Young Married Women in Australia: Decomposing Changes in Labour Force Participation

Jennifer A. Baxter, Australian National University

In recent decades the increased labour force participation of married women has been one of the most significant changes in the Australian labour market. This analysis focuses on the increased participation of younger married women, those aged 25-29, between 1981 and 2001. Over this period the participation rate of these women increased from 46% to 71%. Within this age group there have been changes in fertility and education, with the characteristics of the 2001 population much more favourable towards employment. The purpose of this analysis is to decompose the difference in rates between 1981 and 2001 into changes due to composition, and change due to differing effects of covariates. Logistic regression is used to model the data at each time, using the population census sample files. By calculating predicted values under different scenarios, these models investigate what role the effect of changes in education and fertility have on employment rates.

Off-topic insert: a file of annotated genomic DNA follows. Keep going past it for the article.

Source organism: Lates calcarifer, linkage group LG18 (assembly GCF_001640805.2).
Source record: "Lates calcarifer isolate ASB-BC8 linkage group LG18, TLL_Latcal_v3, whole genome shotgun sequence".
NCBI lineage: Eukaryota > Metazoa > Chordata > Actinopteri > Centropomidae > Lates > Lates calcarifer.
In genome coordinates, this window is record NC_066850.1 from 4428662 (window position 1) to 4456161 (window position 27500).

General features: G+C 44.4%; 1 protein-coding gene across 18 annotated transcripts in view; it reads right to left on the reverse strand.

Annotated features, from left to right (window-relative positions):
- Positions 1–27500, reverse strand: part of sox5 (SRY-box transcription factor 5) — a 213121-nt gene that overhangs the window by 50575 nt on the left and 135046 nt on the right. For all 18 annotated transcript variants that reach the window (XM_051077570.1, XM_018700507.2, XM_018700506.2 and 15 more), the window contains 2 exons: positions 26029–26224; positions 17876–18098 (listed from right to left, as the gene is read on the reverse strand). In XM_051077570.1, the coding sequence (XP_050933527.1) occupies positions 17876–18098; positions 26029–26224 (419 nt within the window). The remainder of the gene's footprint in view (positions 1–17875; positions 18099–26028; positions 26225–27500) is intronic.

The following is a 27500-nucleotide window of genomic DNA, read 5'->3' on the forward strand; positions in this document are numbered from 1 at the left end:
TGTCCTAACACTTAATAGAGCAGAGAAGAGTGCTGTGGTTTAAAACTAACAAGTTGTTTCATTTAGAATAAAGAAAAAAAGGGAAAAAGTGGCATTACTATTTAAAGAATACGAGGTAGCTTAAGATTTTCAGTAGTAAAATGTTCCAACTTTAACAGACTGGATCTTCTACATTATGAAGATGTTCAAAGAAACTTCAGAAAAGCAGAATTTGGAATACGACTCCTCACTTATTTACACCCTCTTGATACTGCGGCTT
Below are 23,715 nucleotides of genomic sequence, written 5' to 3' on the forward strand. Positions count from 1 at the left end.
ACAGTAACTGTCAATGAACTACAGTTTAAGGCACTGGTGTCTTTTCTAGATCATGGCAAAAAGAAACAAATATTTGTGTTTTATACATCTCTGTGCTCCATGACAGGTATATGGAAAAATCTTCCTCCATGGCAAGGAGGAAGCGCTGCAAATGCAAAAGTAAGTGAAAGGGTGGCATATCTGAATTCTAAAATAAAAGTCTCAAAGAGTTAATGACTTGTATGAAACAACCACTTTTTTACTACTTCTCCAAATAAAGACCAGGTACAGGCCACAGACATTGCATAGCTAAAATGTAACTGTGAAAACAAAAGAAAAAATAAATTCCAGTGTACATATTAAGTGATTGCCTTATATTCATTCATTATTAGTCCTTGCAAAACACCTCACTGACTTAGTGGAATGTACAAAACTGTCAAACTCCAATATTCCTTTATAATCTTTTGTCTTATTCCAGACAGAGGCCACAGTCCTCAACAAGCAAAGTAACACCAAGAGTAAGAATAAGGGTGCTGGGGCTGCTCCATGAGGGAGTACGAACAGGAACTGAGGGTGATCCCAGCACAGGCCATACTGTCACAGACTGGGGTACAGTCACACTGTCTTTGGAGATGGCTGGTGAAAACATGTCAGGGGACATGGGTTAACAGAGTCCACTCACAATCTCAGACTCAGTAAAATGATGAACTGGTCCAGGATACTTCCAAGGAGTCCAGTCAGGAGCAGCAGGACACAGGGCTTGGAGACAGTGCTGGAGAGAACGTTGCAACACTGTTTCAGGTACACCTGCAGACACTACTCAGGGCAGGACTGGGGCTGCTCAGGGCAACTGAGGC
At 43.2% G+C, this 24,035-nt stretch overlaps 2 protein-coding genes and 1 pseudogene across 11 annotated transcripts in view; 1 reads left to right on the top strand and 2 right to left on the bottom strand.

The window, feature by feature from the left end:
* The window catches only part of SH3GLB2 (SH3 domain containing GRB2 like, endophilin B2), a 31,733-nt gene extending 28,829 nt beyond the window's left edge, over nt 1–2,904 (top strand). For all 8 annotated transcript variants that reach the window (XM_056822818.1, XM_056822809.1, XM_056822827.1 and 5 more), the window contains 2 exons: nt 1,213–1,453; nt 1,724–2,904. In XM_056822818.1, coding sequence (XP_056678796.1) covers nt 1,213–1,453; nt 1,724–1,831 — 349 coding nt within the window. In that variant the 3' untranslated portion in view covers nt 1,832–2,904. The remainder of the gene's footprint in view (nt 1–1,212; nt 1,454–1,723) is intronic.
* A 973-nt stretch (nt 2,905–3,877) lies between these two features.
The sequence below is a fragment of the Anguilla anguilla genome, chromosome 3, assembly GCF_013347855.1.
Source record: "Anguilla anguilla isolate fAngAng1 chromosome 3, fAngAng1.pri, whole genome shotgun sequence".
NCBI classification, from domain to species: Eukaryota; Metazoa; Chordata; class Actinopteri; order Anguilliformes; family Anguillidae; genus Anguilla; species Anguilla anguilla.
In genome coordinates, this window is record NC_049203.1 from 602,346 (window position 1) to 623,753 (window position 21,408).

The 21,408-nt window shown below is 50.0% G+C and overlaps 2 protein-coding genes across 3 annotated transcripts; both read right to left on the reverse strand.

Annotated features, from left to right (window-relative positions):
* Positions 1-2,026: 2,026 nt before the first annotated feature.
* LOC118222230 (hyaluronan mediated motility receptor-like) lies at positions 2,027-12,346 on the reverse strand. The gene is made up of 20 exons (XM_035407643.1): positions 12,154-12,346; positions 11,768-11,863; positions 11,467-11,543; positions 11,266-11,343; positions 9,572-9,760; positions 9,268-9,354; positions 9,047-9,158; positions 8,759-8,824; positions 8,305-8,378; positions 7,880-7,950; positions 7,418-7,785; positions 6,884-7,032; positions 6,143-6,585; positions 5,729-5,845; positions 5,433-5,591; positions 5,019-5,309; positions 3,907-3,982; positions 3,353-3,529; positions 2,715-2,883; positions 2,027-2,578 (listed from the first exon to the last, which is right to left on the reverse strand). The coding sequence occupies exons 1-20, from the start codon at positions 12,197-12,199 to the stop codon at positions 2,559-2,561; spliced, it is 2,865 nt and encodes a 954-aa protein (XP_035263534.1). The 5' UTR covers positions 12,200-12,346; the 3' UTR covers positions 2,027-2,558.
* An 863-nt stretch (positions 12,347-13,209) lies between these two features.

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Presented in Session 116: Demography of the Labor Force